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Matthew Crippen

Matthew Crippen’s research primarily examines intersections between American philosophy, phenomenology and art with an eye to contributing to cognitive science.  His publications discuss mind, and also media, politics, Wittgenstein, Frankfurt School, Dewey, James, Thoreau, Nietzsche, history of science, aesthetics, religious faith, freewill and more. While diverse, his work unites around “ecological” approaches that place objects of investigation in world-contexts. Matthew has been pleased to teach an international population of students first at York University in Toronto, Canada, and now at the American University in Cairo. Outside of the academy, he has worked as a musician, mandolin and guitar teacher and gymnastics coach.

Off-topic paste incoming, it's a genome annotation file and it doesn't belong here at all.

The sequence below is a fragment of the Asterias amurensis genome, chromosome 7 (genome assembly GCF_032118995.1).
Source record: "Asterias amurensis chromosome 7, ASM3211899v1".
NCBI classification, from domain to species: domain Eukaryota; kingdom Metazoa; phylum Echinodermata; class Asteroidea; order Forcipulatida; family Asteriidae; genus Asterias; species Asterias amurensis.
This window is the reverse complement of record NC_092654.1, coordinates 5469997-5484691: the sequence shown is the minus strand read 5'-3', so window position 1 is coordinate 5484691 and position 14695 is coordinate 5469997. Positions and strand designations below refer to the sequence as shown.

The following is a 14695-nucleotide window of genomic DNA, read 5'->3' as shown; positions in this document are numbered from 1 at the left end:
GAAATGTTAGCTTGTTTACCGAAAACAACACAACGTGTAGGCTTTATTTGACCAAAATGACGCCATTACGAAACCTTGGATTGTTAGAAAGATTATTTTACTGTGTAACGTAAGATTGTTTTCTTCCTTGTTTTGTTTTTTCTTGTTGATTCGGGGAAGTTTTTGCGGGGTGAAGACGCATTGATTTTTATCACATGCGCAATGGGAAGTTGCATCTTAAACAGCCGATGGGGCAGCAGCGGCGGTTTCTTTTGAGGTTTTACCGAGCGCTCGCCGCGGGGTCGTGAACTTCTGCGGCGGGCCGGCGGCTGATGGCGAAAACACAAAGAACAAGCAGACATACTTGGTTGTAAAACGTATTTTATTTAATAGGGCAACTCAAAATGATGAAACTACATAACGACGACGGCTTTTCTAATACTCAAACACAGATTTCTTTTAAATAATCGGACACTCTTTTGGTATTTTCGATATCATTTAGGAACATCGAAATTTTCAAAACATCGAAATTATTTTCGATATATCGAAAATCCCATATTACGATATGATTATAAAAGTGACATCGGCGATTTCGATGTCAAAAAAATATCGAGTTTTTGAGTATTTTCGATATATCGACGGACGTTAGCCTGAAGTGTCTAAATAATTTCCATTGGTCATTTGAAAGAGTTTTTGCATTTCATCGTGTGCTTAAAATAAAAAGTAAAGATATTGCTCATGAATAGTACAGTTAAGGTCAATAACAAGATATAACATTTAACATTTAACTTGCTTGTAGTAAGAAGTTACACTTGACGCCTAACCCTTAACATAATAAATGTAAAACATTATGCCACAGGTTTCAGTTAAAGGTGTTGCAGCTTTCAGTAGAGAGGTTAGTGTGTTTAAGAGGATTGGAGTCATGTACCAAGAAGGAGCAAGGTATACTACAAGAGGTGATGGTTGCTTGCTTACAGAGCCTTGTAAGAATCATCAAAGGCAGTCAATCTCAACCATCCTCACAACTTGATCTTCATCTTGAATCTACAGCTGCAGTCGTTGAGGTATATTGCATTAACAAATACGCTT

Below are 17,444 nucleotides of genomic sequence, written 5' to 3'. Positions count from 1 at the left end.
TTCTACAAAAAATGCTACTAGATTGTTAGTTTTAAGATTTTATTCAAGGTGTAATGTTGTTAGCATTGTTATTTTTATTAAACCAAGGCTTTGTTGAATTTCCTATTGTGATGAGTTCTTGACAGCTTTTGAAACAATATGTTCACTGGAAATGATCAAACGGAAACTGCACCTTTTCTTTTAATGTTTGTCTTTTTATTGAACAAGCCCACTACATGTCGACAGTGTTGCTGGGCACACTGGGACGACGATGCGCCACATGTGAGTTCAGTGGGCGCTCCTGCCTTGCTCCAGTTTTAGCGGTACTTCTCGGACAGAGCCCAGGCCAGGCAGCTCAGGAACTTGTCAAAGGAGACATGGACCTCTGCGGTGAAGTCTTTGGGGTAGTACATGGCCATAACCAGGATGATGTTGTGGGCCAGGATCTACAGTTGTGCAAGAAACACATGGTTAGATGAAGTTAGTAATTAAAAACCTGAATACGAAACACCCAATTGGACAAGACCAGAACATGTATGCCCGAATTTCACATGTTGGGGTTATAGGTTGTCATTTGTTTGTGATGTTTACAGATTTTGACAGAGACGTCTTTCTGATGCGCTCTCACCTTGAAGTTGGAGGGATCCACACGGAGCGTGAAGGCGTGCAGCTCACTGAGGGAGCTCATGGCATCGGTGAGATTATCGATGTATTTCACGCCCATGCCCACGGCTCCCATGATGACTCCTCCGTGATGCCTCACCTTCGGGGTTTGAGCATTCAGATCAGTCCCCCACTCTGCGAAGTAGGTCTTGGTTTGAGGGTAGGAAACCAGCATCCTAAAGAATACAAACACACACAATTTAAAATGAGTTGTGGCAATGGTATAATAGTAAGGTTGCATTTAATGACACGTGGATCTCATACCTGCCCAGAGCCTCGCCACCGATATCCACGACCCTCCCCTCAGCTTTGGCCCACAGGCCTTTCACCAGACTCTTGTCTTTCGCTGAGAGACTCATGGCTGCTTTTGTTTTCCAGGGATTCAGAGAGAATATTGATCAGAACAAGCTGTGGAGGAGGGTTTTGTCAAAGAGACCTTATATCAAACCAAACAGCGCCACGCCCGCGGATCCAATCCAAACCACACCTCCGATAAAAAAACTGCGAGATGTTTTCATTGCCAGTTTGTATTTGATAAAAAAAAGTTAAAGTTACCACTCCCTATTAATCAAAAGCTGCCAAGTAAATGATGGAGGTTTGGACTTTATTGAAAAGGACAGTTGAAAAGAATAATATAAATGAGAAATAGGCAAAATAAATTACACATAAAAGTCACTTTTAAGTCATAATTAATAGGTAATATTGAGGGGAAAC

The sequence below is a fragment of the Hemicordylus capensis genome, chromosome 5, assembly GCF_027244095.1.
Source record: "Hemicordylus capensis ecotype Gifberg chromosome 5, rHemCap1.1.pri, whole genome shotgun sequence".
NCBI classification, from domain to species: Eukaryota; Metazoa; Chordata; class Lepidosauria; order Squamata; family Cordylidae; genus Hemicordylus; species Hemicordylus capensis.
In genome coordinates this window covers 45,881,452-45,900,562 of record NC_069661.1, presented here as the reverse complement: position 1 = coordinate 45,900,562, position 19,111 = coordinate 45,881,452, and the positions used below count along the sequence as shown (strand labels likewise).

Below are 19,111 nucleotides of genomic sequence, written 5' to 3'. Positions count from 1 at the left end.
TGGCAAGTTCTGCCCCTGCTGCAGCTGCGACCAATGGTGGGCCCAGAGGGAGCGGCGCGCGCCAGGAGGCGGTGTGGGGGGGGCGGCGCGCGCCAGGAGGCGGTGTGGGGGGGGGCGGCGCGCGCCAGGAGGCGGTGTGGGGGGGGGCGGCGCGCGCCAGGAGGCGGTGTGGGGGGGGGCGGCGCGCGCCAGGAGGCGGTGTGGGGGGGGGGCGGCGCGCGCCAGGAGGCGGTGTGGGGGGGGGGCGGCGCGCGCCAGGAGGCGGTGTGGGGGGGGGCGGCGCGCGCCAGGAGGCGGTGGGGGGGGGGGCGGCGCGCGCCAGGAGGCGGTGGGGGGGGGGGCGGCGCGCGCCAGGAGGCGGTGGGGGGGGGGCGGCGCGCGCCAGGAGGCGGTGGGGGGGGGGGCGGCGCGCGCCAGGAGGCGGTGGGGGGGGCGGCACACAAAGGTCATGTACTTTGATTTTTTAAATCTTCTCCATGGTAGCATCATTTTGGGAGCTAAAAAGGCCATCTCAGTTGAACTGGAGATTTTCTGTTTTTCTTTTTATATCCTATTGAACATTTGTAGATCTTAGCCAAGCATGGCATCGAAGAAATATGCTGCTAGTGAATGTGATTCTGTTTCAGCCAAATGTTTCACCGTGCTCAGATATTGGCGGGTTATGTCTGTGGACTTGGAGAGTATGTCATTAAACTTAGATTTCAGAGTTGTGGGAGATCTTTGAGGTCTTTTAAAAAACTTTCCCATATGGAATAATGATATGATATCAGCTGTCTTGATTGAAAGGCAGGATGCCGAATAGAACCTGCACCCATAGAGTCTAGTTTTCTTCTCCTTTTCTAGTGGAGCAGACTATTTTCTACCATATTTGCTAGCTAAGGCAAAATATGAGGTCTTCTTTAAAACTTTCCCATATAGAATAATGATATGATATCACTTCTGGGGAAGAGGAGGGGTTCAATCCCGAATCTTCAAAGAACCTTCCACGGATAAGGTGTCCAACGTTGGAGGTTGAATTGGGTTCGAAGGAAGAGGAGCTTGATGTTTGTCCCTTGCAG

Asleep at the Press: Thoreau, the Nuances of Democracy and Egyptian Revolt

Through the lens of Thoreau’s conception of democracy Matthew Crippen investigates the international media’s framing of Mohamed Morsi’s overthrow in the summer of 2013. He questions why much of the Western media and Al Jazeera adopted the uniform narrative that the ouster was a coup and a travesty of democracy, despite its popular support. Without adjudicating whether or not the overthrow was anti-democratic, Crippen posits that the reasoning undergirding the dominant opinion among media pundits that it was remains questionable.

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